Original text and translationsLatin text
In te Domine speravi ne confundar in aeternum:
In iustitia tua libera me.
In thee, O Lord, I have hoped, let me never be put to confusion.
Deliver me in thy justice.
In te, Domine, speravi for choir SATB - edited by Peter Leys - with Noteworthy Composer source file.
Hence this hymn: http://www.ccel.org/ccel/watts/psalmshymns.Ps.152.html
In 1719 Isaac Watts wrote this poem based on Psalm 71
The aged saint's reflection and hope.
My God, my everlasting hope,
I live upon thy truth;
Thine hands have held my childhood up,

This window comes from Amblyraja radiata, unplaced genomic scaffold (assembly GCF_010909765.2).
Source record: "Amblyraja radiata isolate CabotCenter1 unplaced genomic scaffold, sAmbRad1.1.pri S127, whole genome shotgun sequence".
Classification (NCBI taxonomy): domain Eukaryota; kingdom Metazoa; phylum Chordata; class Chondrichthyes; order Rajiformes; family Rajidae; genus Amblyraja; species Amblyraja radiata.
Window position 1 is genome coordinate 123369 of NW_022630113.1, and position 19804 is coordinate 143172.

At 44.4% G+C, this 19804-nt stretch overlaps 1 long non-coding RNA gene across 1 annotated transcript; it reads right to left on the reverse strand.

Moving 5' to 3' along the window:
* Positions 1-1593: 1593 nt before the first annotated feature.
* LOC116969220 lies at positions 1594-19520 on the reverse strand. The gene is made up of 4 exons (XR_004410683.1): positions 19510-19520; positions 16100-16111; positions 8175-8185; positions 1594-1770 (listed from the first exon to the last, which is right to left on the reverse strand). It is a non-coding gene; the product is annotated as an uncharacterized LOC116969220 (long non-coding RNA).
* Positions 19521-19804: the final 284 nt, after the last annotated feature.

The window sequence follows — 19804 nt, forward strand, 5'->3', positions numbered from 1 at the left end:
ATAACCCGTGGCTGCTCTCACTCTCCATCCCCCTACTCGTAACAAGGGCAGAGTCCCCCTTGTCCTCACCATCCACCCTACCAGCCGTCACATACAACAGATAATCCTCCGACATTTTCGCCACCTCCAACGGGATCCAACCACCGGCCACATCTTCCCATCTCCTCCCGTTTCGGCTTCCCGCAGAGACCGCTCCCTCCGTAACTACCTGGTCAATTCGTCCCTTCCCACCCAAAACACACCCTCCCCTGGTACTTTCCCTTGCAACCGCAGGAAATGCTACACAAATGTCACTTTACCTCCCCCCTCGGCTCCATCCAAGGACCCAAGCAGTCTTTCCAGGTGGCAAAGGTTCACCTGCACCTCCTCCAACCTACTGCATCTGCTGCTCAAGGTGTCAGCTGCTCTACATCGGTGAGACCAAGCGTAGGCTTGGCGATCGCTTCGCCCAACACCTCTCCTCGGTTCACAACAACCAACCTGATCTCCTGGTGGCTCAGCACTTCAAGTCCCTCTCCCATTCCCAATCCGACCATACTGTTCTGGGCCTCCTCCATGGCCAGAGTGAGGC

And strengthened all my youth.
My flesh was fashioned by thy power,
With all these limbs of mine;
And from my mother's painful hour,
I've been entirely thine.
Still has my life new wonders seen
Repeated every year;
Behold, my days that yet remain,
I trust them to thy care.
Cast me not off when strength declines,
When hoary hairs arise;
And round me let thy glory shine,
Whene'er thy servant dies.
Then in the hist'ry of my age,
When men review my days,
They'll read thy love in every page,
In every line thy praise.
Henry Wadsworth Longfellow wrote the following lines:
Shall we sit idly down and say,
The night hath come; it is no longer day?
The night hath not yet come; we are not quite
Cut off from labor by the failing light;
Something remains for us to do or dare;
Even the oldest tree some fruit may bear.